Islamic scholar tells British Muslims to march for peace to show they don't 'quietly condone' terrorism
Five years ago Dr Muhammad Tahir-ul-Qadri issued a fatwa against terrorism
The world’s leading Islamic scholar on countering the ideology of Isis today suggest that British Muslims hold a mass march for peace to publicly demonstrate that they do not “quietly condone” terrorism.
Dr Muhammad Tahir-ul-Qadri, a Pakistani theologian who achieved international fame after issuing a fatwa against suicide bomb attacks, said a major display of the community’s commitment to tenets of peace and non-violence – which he insists are central to Islam – would help counter the message of Islamist violence.
That murderous philosophy was in evidence across the world on Friday, with tourists massacred at a beach resort in Tunisia, the suicide bombing of a Shia mosque in Kuwait and a man beheaded in France.
But, in a leafy suburb of London, Dr Qadri was plotting a fightback of a most peaceful kind. The scholar, who has received death threats for stating that violence is wrong and Islam is a religion of love and compassion, is on a visit to Britain to promote ideas designed to break the vicious circle of terrorist attacks and Islamophobia.
Dr Qadri told The Independent that he would raise the idea of a march at a meeting of up to 700 imams, community activists, students and other people interested in his ideas in London.
Such a public demonstration would “show that the Muslim community at large, they are for peace, they are against any kind of terrorism, they are not silent, they are vocal and they don’t condone, they condemn it,” he said, echoing David Cameron’s controversial remarks earlier this month that some British Muslim communities “quietly condone” the “poisonous ideology” of Isis.
Dr Qadri said that if the march took place he hoped people of other faiths would make it a display of solidarity between different religions. “If the non-Muslim community also joined that march to show integration it would become more [significant] and the people would see they were together,” he said.
Speaking of the “extremely brutal” terrorist attacks in Tunisia, France and Kuwait, he said: “I condemn it a hundred times and it is the responsibility of every Muslim leader and scholar, every senior Muslim person, to condemn it.
“These are criminals, the enemies of humanity, the enemies of religion, the enemies of morality, the enemies of human values.”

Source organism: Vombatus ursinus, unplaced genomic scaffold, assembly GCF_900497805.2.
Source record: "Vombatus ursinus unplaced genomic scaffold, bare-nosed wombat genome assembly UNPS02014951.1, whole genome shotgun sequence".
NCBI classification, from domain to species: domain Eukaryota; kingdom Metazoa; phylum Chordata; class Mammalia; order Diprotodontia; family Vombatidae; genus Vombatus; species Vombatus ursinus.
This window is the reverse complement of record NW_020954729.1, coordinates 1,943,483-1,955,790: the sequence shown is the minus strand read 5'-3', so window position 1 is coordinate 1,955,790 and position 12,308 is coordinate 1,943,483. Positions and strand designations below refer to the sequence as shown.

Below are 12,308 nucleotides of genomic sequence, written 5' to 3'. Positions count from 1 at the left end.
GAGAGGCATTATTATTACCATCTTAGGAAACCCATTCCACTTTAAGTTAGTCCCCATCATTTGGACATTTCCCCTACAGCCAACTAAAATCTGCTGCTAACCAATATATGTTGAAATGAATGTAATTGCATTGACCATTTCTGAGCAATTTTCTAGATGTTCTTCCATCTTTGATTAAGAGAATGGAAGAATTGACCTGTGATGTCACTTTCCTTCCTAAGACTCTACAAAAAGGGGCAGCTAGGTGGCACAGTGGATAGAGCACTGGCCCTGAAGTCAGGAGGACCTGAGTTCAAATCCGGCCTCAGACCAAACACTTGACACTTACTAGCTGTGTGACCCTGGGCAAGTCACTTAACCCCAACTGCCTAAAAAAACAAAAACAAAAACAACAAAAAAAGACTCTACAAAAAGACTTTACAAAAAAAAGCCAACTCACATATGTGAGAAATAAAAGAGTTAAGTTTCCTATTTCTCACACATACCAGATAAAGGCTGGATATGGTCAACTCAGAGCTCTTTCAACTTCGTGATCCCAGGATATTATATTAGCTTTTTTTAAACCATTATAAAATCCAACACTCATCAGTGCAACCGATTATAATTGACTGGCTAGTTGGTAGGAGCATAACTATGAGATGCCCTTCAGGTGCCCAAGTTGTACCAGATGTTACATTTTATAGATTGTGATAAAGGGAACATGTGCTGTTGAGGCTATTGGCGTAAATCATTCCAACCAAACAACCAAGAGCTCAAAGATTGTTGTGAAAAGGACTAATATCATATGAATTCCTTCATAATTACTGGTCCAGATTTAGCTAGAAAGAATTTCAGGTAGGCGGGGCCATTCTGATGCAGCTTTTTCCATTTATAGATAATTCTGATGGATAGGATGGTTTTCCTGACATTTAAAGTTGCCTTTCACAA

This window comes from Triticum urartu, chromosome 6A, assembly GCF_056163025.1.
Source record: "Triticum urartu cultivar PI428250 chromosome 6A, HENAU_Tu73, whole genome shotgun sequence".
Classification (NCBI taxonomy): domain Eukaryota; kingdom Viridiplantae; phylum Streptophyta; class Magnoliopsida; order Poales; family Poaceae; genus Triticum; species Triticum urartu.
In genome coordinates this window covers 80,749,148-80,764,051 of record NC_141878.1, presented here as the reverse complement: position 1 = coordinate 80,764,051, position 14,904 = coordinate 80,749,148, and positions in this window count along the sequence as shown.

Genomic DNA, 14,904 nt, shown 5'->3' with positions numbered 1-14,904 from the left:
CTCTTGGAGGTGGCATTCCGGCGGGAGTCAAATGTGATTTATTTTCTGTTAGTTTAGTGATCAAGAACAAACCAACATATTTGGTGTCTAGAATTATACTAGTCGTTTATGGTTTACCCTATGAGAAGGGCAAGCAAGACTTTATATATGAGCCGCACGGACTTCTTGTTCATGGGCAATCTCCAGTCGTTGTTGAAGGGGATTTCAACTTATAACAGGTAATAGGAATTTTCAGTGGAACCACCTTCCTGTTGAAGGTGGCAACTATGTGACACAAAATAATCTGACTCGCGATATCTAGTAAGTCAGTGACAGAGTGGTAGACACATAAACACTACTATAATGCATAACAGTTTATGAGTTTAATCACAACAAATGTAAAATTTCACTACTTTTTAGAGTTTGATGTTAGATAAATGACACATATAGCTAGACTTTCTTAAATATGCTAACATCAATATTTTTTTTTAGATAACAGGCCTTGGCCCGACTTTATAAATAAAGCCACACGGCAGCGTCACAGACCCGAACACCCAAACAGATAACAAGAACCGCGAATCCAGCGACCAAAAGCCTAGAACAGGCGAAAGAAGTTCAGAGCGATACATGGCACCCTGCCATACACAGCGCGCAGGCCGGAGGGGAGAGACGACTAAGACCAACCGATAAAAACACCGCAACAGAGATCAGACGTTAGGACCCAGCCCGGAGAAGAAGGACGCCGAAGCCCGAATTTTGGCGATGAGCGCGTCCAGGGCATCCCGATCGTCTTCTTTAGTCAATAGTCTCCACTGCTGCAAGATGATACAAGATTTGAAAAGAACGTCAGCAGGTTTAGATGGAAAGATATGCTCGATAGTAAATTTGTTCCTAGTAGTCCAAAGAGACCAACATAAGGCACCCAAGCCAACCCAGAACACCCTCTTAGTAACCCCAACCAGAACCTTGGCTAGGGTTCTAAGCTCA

He said he respected countries that opposed the death penalty, but called for them to impose the strongest sentence on such terrorists – and said he personally believed they should be executed.
“They should not be forgiven, they don’t deserve any kind of softness,” Dr Qadri said.
Their actions, he said, were specifically proscribed under Islam and effectively meant they were no longer Muslims. “Those who attack civilians, Islam says they will go to hell. They will never even smell the fragrance of paradise,” he said, stressing that this applied to those who killed Muslim and non-Muslim civilians alike.
“The person who promotes these kinds of things and thinks this is lawful …. he goes and leaves Islam, he does not remain faithful or Muslim anymore because of this belief.”
His message that Isis has “nothing to do with the Koran” is the central one in an educational curriculum he launched in London earlier this week.
About 10 schools and “hundreds” of mosques have already expressed interest in the curriculum and Baroness Warsi, the former Cabinet minister and the first Muslim to hold such a post, urged the Government to introduce it in all schools. It includes books such as Muhammad the Peacemaker and Islam on Serving Humanity.
The idea of a mass peace march won tentative support from a leading member of the Muslim Council of Britain (MCB). Ameena Blake, the MCB’s assistant secretary-general, said she planned to raise the subject with the group’s executive committee.
“It would certainly be something we would be interested in looking at,” she said. “It needs to be multi-faith because the British public are losing trust in Muslims because of the confusing messages they are getting.”
And she said it would be “absolutely wonderful” if David Cameron and other leading members of the Government would “walk alongside Muslim organisations and individuals” on the march.